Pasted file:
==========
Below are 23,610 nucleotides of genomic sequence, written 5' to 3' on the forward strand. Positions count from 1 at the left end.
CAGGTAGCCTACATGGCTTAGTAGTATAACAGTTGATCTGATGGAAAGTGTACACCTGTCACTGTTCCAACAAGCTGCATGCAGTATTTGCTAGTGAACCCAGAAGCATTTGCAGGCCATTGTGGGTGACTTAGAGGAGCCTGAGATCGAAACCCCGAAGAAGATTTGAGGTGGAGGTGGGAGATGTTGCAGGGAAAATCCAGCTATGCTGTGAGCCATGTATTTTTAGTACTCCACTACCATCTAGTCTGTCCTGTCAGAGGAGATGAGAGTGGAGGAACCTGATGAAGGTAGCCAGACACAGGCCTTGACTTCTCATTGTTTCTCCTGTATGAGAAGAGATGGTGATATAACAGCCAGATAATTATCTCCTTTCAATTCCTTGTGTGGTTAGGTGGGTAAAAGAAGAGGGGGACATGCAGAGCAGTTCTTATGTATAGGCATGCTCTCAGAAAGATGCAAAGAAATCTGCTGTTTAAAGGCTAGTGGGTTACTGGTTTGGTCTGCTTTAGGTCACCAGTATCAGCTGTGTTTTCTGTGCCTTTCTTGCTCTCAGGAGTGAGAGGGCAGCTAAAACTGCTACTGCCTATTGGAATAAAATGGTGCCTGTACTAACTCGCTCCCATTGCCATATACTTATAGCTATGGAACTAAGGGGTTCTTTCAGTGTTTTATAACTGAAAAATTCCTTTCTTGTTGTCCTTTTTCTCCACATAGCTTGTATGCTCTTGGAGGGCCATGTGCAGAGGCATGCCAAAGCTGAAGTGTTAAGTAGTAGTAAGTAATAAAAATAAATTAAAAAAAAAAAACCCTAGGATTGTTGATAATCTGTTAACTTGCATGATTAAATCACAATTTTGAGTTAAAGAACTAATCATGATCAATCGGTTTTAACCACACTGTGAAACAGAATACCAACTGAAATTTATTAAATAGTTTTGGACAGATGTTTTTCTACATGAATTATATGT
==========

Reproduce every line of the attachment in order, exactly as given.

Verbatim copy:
Below are 23,610 nucleotides of genomic sequence, written 5' to 3' on the forward strand. Positions count from 1 at the left end.
CAGGTAGCCTACATGGCTTAGTAGTATAACAGTTGATCTGATGGAAAGTGTACACCTGTCACTGTTCCAACAAGCTGCATGCAGTATTTGCTAGTGAACCCAGAAGCATTTGCAGGCCATTGTGGGTGACTTAGAGGAGCCTGAGATCGAAACCCCGAAGAAGATTTGAGGTGGAGGTGGGAGATGTTGCAGGGAAAATCCAGCTATGCTGTGAGCCATGTATTTTTAGTACTCCACTACCATCTAGTCTGTCCTGTCAGAGGAGATGAGAGTGGAGGAACCTGATGAAGGTAGCCAGACACAGGCCTTGACTTCTCATTGTTTCTCCTGTATGAGAAGAGATGGTGATATAACAGCCAGATAATTATCTCCTTTCAATTCCTTGTGTGGTTAGGTGGGTAAAAGAAGAGGGGGACATGCAGAGCAGTTCTTATGTATAGGCATGCTCTCAGAAAGATGCAAAGAAATCTGCTGTTTAAAGGCTAGTGGGTTACTGGTTTGGTCTGCTTTAGGTCACCAGTATCAGCTGTGTTTTCTGTGCCTTTCTTGCTCTCAGGAGTGAGAGGGCAGCTAAAACTGCTACTGCCTATTGGAATAAAATGGTGCCTGTACTAACTCGCTCCCATTGCCATATACTTATAGCTATGGAACTAAGGGGTTCTTTCAGTGTTTTATAACTGAAAAATTCCTTTCTTGTTGTCCTTTTTCTCCACATAGCTTGTATGCTCTTGGAGGGCCATGTGCAGAGGCATGCCAAAGCTGAAGTGTTAAGTAGTAGTAAGTAATAAAAATAAATTAAAAAAAAAAAACCCTAGGATTGTTGATAATCTGTTAACTTGCATGATTAAATCACAATTTTGAGTTAAAGAACTAATCATGATCAATCGGTTTTAACCACACTGTGAAACAGAATACCAACTGAAATTTATTAAATAGTTTTGGACAGATGTTTTTCTACATGAATTATATGT